May 19, 2024; Denver, Colorado, USA; Detailed view of the Wilson game basketball during a timeout in the first half between the Minnesota Timberwolves against the Denver Nuggets in game seven of the second round for the 2024 NBA playoffs at Ball Arena. Mandatory Credit: Ron Chenoy-USA TODAY Sports Credit: Ron Chenoy-USA TODAY Sports

At this point, it appears to be a matter of not “if” but “when” the NBA will announce its next media rights deal with Disney (ESPN), Comcast (NBC) and Amazon as its new partners.

And “when” could apparently be very soon.

According to the Sports Business Journal‘s Tom Friend, the NBA “is formalizing written contracts with Disney, NBC and Amazon this week.” The move is believed to be the final stage of the league’s media rights negotiations, which could lead to significant fallout — and potentially legal action — from Warner Bros. Discovery.

By now, the details of the expected deal are largely common knowledge thanks to previous reporting and innuendo. ESPN will maintain the league’s top package, including the NBA Finals, but will see a reduction in its weekly offerings despite paying more than double what it did in its previous deal. Meanwhile, NBC will take over the NBA’s “B” package, with weekly primetime games — including a potential Basketball Night in America program on Sundays after the NFL season — and Amazon will receive a package that includes the In-Season Tournament, the Play-In Tournament, first-round playoff games, the WNBA and international rights.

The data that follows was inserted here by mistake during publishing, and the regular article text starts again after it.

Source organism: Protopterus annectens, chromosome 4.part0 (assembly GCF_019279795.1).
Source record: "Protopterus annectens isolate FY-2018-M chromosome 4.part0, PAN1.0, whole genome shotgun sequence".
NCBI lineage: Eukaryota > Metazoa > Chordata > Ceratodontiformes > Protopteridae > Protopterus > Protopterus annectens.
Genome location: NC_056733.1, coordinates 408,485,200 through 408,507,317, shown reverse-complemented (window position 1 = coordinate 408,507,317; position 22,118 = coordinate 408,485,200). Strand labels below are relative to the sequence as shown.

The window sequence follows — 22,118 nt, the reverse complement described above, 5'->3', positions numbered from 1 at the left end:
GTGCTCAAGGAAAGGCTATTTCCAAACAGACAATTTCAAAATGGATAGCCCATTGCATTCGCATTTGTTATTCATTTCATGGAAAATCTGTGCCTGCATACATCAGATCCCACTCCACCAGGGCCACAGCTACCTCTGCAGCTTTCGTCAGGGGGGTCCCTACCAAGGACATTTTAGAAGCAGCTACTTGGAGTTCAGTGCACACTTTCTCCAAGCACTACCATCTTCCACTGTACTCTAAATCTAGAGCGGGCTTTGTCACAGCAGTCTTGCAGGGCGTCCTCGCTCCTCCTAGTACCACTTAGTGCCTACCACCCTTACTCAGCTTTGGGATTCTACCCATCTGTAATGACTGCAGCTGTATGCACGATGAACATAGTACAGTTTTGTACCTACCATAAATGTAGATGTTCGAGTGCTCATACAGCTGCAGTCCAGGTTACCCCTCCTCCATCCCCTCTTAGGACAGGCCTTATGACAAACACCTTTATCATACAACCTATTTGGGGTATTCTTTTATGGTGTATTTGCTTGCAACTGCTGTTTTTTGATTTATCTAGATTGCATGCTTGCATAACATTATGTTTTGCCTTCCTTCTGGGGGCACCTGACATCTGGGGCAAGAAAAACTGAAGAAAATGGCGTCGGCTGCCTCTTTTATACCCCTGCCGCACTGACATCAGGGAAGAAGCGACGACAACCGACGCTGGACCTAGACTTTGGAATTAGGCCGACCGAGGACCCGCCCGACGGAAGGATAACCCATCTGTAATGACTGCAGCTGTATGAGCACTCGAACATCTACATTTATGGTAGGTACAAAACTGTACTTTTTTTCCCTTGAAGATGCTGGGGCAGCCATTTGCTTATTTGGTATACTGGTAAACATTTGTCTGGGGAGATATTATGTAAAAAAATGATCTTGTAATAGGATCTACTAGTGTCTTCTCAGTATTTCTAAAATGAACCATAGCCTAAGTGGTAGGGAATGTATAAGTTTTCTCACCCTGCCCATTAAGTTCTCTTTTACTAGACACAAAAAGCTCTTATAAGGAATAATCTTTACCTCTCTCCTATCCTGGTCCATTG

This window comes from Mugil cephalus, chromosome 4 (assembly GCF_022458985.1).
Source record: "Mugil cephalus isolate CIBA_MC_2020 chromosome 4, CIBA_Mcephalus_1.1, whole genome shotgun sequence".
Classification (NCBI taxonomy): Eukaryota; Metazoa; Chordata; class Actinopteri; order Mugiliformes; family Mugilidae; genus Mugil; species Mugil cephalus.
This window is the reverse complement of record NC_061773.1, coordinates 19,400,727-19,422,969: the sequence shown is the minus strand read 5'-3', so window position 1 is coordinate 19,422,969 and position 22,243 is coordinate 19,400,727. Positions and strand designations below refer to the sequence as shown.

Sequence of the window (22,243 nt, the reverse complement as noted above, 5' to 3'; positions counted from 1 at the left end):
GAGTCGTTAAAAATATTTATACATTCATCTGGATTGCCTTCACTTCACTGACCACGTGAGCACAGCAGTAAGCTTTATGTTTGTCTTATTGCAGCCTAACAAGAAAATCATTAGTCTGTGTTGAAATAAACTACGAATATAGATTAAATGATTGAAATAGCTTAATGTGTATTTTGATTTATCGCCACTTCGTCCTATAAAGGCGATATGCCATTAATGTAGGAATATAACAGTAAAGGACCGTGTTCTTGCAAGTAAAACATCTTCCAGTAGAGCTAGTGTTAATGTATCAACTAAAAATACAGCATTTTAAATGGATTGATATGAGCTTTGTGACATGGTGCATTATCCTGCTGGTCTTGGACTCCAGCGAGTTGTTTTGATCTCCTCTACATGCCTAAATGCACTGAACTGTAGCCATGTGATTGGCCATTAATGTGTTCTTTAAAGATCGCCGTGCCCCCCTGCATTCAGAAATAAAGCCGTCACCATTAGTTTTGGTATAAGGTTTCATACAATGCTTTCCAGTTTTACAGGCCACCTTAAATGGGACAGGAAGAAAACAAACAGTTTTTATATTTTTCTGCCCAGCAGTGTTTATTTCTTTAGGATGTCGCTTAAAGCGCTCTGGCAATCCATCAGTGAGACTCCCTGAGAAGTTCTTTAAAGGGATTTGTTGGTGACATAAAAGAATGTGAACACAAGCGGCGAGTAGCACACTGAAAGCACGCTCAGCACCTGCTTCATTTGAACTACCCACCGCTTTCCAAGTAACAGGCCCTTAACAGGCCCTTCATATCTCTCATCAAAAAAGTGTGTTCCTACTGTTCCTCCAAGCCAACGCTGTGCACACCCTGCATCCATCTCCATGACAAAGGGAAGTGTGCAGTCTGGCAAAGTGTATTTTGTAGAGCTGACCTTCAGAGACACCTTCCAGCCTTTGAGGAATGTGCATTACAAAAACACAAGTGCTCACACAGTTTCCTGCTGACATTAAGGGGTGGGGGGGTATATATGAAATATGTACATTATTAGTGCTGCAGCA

Some of the details remain fluid — for example, it’s unclear whether Amazon will still host a conference finals every other season as had been previously reported. What does appear to be certain, however, is that the NBA is in line to more than double its current rights deal by receiving more than $7 billion annually from Disney, NBC and Amazon.

The most interesting aspect of all of this, however, might not have anything to do with Disney, NBC or Amazon. Rather, it will be how Warner Bros. Discovery handles the NBA bringing an end to its presence on TNT, which dates back to 1989.

While WBD reportedly has “matching rights,” Friend notes that the NBA could structure its deal with NBC in a manner that makes it virtually impossible for the media conglomerate to match the total value of the “B” package. As such, WBD — which is reportedly $40 billion in debt — could potentially take legal action to challenge the definition of its matching rights.

“Sources said the NBA is prepping its lawyers for a possible inquisition or lawsuit,” Friend writes.

Either way, there will be plenty of fallout, including the uncertain future of the NBA’s signature studio show, TNT’s Inside the NBA. For weeks — if not longer — it’s seemed clear where all of this is heading. Now it appears we’re about to get there.

[Sports Business Journal]

About Ben Axelrod

Ben Axelrod is a veteran of the sports media landscape, having most recently worked for NBC's Cleveland affiliate, WKYC. Prior to his time in Cleveland, he covered Ohio State football and the Big Ten for outlets including Cox Media Group, Bleacher Report, Scout and Rivals.